In short, the main factor to consider with any type of financing, revenue based financing included, is its cost. Whichever form of financing is the cheapest to the company is the one that should be chosen. Of course, accurate valuations are not always easy, particularly when we take non-quantitiative issues into account. But this difficulty does not extricate a company from performing a valuation of the different financing methods – a form of due diligence in itself.
When conducting the valuation, non-quantitative factors to consider when comparing revenue based financing against other forms of financing include:
- The duration of the repayment: If the repayments can be made over a longer period of time, that could be advantageous, but remember that new investors may not want to get on board if they see royalty payments taking from your gross profit each month.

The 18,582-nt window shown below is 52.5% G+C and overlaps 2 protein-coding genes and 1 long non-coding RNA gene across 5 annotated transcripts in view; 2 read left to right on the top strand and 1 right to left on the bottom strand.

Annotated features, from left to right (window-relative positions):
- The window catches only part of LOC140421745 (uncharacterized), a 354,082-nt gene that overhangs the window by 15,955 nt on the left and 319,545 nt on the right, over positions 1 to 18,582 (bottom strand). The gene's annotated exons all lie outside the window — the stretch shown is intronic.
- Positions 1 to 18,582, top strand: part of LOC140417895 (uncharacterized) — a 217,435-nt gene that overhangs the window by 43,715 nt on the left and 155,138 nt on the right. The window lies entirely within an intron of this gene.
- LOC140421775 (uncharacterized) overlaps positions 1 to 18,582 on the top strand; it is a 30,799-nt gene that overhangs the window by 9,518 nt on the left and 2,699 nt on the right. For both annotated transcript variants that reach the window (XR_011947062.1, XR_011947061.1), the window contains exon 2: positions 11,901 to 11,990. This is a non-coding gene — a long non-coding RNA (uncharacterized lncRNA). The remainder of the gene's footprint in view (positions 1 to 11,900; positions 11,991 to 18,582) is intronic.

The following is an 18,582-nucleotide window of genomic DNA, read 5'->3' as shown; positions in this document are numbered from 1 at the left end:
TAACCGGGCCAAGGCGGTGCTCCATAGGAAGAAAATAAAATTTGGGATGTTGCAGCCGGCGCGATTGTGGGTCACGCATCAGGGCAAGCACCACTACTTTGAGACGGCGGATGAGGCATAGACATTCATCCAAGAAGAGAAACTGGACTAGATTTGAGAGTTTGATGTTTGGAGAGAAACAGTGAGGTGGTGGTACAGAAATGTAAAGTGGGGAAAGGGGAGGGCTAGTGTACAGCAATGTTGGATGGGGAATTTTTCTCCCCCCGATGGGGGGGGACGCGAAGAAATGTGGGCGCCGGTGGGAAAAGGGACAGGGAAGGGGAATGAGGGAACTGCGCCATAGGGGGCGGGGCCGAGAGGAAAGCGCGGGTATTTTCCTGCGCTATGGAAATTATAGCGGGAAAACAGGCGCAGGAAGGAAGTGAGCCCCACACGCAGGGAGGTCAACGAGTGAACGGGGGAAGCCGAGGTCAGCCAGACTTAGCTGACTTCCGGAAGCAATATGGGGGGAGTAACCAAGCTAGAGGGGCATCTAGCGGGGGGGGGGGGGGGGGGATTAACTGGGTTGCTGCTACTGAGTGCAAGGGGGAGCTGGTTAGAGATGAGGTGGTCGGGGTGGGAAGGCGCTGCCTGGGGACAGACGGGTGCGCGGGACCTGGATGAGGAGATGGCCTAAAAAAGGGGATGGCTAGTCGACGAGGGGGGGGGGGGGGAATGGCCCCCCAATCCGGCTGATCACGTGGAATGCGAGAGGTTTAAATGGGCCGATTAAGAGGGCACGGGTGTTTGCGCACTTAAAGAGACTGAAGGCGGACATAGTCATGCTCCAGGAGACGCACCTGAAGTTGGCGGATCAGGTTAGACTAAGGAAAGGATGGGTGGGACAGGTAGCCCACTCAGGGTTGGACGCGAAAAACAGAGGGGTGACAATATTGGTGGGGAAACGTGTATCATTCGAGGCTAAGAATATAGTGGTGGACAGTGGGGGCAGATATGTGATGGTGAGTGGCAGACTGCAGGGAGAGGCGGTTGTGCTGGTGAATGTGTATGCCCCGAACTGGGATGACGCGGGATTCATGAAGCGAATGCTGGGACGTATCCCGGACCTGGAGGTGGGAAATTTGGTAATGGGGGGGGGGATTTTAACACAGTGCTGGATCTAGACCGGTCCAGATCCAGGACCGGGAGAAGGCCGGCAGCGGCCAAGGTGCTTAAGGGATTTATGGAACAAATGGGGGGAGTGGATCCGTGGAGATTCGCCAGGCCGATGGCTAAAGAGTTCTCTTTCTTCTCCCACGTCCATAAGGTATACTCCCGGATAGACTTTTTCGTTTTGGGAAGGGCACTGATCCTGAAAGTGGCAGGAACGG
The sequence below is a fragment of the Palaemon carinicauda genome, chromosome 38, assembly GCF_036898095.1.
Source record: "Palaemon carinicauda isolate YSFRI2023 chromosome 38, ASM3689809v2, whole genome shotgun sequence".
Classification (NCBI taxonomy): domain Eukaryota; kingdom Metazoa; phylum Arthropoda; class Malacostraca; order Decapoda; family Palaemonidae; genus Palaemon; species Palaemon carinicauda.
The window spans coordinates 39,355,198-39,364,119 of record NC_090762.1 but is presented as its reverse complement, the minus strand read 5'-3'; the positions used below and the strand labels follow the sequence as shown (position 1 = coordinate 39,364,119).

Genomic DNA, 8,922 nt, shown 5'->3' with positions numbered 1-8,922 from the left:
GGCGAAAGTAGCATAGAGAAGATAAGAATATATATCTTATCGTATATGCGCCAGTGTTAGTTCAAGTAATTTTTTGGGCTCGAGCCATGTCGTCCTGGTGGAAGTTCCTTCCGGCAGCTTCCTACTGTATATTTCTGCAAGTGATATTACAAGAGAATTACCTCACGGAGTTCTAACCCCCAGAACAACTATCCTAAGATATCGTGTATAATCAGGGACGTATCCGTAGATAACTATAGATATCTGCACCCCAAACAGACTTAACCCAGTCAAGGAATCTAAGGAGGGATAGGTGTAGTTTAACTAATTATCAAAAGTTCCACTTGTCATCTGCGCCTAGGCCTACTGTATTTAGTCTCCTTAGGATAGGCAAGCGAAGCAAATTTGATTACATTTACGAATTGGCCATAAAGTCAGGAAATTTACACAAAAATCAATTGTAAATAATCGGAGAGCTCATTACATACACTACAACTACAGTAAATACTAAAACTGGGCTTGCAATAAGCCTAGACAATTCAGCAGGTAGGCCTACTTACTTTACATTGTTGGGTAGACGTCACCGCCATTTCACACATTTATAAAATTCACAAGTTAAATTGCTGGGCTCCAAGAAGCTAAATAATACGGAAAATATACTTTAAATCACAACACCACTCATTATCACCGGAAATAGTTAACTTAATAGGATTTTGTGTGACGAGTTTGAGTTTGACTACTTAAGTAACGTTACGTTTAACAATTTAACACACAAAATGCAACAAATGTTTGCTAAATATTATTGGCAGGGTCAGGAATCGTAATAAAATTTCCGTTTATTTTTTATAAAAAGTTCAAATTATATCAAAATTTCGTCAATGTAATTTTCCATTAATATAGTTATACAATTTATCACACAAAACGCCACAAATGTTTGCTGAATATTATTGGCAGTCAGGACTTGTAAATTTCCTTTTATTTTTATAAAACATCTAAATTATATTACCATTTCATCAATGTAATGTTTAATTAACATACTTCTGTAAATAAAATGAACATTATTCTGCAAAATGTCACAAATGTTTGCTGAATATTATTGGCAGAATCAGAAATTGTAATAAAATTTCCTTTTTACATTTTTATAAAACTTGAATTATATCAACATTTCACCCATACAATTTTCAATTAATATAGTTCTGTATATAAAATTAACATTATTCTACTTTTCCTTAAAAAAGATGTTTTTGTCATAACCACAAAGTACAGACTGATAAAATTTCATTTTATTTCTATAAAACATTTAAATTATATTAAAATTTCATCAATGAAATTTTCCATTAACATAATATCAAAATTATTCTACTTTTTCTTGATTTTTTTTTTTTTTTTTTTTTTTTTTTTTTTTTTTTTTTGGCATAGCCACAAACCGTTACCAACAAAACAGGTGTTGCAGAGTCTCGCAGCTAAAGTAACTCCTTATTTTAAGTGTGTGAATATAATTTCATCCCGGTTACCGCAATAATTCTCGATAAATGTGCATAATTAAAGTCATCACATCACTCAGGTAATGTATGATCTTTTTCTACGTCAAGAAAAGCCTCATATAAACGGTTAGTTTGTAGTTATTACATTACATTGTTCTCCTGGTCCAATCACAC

- The finance provider: Even if you’re a fast growing company, and revenue based financing seems a straightforward option – and far cheaper than equity – the benefits of bringing on an expert in your industry, through a VC firm, needs to be weighed up in the equation.
- Market conditions: A company’s financing options will be determined to a large extent by the prevailing market conditions, but that doesn’t mean they shouldn’t be considered independent of the finance on offer. Any company’s leadership should objectively estimate their own growth prospects and other issues like interest rate hikes and ongoing inflation before opting for revenue based financing.
Advantages and disadvantages of Revenue Based Financing
In addition to the qualitative points outlined above, the advantages of revenue based financing should be considered. These include:
- Retain equity: With revenue based financing, there is no need for an owner to reduce their share of control in their company.
- Flexibility: Unlike debt repayments, which reoccur every month at the same rate regardless of the company performance, with revenue based financing, the repayments are at least commensurate with company performance. Furthermore, the terms of the repayments can be set in advance to provide an even higher level of flexibility.